Montreal en Lumiere 2013

1 Mar

Festivals like Montreal en Lumière were designed to get us through the final throes of winter, when we’re wading through slush in the rain, wondering how much more we can take. The celebration of culture and cuisine runs February 21-March 3 in 2013, and this year the culinary spotlight is on Buenos Aires, Philadelphia and Saguenay-Lac St Jean.

Wild Things
My first dinner on the opening night is a celebration of Quebec sauvage. It’s prepared at Le Beaver Club—a former gentleman’s dining club in Fairmont the Queen Elizabeth hotel—by guest chef Marcel Bouchard and the in-house team.

A forefather of the province’s field-to-table movement, Bouchard has been chef-owner of Le Doyen at Auberge des 21 plaisirs, a restaurant on the shores of the Saguenay fjord, since 1992.

On the menu: a mix of wild and Aboriginal-inspired dishes. Highlights include succulent roasted deer loin in bourguignon sauce made with forest tea and served with an earthy mushroom terrine, springy marsh rice, vegetables and gourgane beans.

The ice cider served with dessert—Cryomalus Antolino Brongo, 2009—has a wonderful baked apple tart flavour and is a cocktail of Quebec-grown McIntosh, Spartan, Lobo, Empire and Cortland apples, frozen naturally in the cold, so that a single syrupy drop can be extracted from each. The Labrador tea I sip with truffles at the end of the meal has a bracing, slightly medicinal flavour that makes me feel a little more virtuous after such a decadent feast.

Happy Hours
My Friday 5 à 7 (which stretches in the end to 9 and involves a delicious surprise pre-dinner dinner by Chef Joe Frey) happens at Les Cavistes, a Plateau Mont-Royal brasserie for wine lovers.

All their wines are private imports, available by the glass, and you can stock up on your favourites in their store, nearby on rue Fleury. Both sites offer tasting sessions, around three times a week, focused on everything from old-world to bubbly to Australian wines. Tonight, in honour of Montreal en Lumière, we’re sipping from bottles from the Bodega Catena Zapata family-owned winery, whose vineyards can be found in mountainous Mendoza, Argentina.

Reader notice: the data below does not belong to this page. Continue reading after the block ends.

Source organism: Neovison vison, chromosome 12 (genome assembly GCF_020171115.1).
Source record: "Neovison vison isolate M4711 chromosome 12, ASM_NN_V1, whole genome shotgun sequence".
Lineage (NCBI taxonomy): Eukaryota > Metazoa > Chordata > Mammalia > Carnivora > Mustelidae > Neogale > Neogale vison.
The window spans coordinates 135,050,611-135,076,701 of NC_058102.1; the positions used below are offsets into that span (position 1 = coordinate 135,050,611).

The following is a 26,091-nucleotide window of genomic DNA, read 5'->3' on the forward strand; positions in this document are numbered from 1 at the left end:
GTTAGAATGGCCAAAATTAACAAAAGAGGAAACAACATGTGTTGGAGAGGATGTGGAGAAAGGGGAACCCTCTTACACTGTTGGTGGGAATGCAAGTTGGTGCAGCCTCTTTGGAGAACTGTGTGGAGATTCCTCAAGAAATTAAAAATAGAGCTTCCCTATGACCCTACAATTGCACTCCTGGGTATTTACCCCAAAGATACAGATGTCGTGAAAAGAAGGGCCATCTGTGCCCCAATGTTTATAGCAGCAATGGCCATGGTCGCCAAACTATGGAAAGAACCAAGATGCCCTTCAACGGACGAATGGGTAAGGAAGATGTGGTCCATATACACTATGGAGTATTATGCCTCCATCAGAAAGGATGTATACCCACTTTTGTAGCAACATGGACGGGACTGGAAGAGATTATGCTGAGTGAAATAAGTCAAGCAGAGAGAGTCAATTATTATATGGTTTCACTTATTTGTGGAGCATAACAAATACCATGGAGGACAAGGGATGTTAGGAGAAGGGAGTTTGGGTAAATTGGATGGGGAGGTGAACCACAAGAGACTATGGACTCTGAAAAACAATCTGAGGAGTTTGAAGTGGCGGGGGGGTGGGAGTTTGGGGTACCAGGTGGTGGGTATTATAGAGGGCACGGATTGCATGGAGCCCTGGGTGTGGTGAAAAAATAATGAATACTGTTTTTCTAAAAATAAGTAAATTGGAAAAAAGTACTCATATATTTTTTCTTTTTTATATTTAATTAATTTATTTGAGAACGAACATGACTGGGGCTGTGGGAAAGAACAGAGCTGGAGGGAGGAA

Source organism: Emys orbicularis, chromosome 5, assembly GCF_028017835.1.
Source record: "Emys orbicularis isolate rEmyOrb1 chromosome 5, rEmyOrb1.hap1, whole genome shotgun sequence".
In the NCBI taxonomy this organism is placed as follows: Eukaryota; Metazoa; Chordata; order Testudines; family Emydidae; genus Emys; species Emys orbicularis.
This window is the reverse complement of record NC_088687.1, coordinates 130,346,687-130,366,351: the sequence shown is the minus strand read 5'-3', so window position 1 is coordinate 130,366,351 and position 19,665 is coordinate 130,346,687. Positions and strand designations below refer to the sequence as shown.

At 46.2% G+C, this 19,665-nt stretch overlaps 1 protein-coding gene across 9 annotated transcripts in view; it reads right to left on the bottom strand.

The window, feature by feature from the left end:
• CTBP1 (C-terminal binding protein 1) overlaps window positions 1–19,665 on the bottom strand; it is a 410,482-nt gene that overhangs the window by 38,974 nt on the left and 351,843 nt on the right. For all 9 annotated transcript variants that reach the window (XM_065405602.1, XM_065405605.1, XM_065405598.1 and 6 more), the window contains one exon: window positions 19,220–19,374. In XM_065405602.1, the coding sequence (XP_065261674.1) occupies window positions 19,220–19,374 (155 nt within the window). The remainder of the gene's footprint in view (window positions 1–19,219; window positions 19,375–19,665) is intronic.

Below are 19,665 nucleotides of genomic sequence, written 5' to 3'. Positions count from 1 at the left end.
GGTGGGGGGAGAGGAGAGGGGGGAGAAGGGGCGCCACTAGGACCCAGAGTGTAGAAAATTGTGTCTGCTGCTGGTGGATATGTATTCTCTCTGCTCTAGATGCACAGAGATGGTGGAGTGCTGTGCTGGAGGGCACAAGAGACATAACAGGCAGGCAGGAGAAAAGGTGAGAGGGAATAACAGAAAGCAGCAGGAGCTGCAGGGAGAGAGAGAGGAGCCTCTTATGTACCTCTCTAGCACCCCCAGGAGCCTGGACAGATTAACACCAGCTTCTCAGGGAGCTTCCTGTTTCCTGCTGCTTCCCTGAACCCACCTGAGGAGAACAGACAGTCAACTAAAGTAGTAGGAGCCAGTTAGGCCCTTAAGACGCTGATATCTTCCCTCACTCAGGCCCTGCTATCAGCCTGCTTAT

We start with a 2010 Catena Malbec, which is plummy and floral everyday wine—easy to sip and reasonably priced at $22 a bottle.

Our second taster is El Enemigo, 2009. The name translates as the enemy, but the winemaker explains that its true meaning is to improve oneself. Confused I do some speed-Googling and find clarity on the winery website: “At the end of a journey, we remember only one battle; the one we fought against ourselves, the original enemy. The one that defines us.” This one has a punchier black cherry jam taste.

Next up: 2008 Catena Alta—which combines chocolate and vanilla notes with red fruity flavour and balanced acidity. It’s a small-batch wine made with grapes grown in a select few rows in the family vineyard from 3,000 to almost 5,000 feet in elevation.

We finish with a 2007 Catena Zapata, aged in French oak barrels for 24 months before bottling. It has earthy flavour with tobacco and spices. I’m feeling the glow.

Paris Meets Buenos Aires
A quick cab-ride north to Outremont, and I’m at Restaurant Christophe a small French BYOB spot filled with well-heeled couples, small groups and animated chatter.

My highlight of the four-course Argentine-inspired menu: tapas of rich and juicy beef cheek on pan-roasted potatoes, topped with creamy sheep cheese and served with a sweet salsa criolla and peppery fresh arugula. My dessert-fiend dining companion is most excited about her delicate goat cheese-and-sweet potato cheesecake with dulce de leche ice cream and generous smear of caramel on the plate for good measure.

The Art of Eating Well
Saturday night’s dinner at Renoir is prepped in an open-concept kitchen, visible from the vast amber-glowing dining room, by Chef Diego Gera, the Bocuse d’Or winner from Leopoldo restaurant in Buenos Aires, and Chef Olivier Perret, executive chef at Renoir.

Photo: Bonjour Quebec

The Sofitel hotel restaurant offers an exclusive festival menu paired with wines from Argentina, with the exception of the Chilean Concha y Toro Late Harvest 2010 Sauvignon Blanc—a light, sweet dessert wine with honey, pear and melon notes. Green pea hummus on the juicy lamb steak is a fun touch, but the high point of the meal for me is the coconut Vichyssoise—light, creamy yet frothy, and faintly sweet—with leek terrine and buttery lobster.

Midnight Feast
My last stop is an after-hours event at one of enRoute magazine’s Best New Restaurants for 2012Pastaga. Here the kitchen’s serving up small plates to a hip, young crowd, to a backdrop of discs spun by DJ Tour d’Ivoire.

Among the bites on the late-night menu is a house favourite: chopped liver with hardboiled eggs, capers and bagel chips—an ode to the city’s Jewish food heritage. I’m  smitten with the desserts platter too, with its tiny paper bags of salty caramel popcorn and mini bites of chocolate-coated honeycomb sponge—gourmet Crunchie bars!

Incidentally, this Little Italy restaurant has recently been infusing fresh blood into the Montreal dining scene, outside of any festival format. Chefs and co-owners Martin Juneau and Louis-Philippe Breton have been bringing in big-name chefs from across the country, such as Jeremy Charles from Raymonds in St John’s and John Horne from  Canoe in Toronto and letting them loose in their kitchen for a series called Royal Canadian Mondays.

All the more reason to come back even after Montreal en Lumiere is over for another year.


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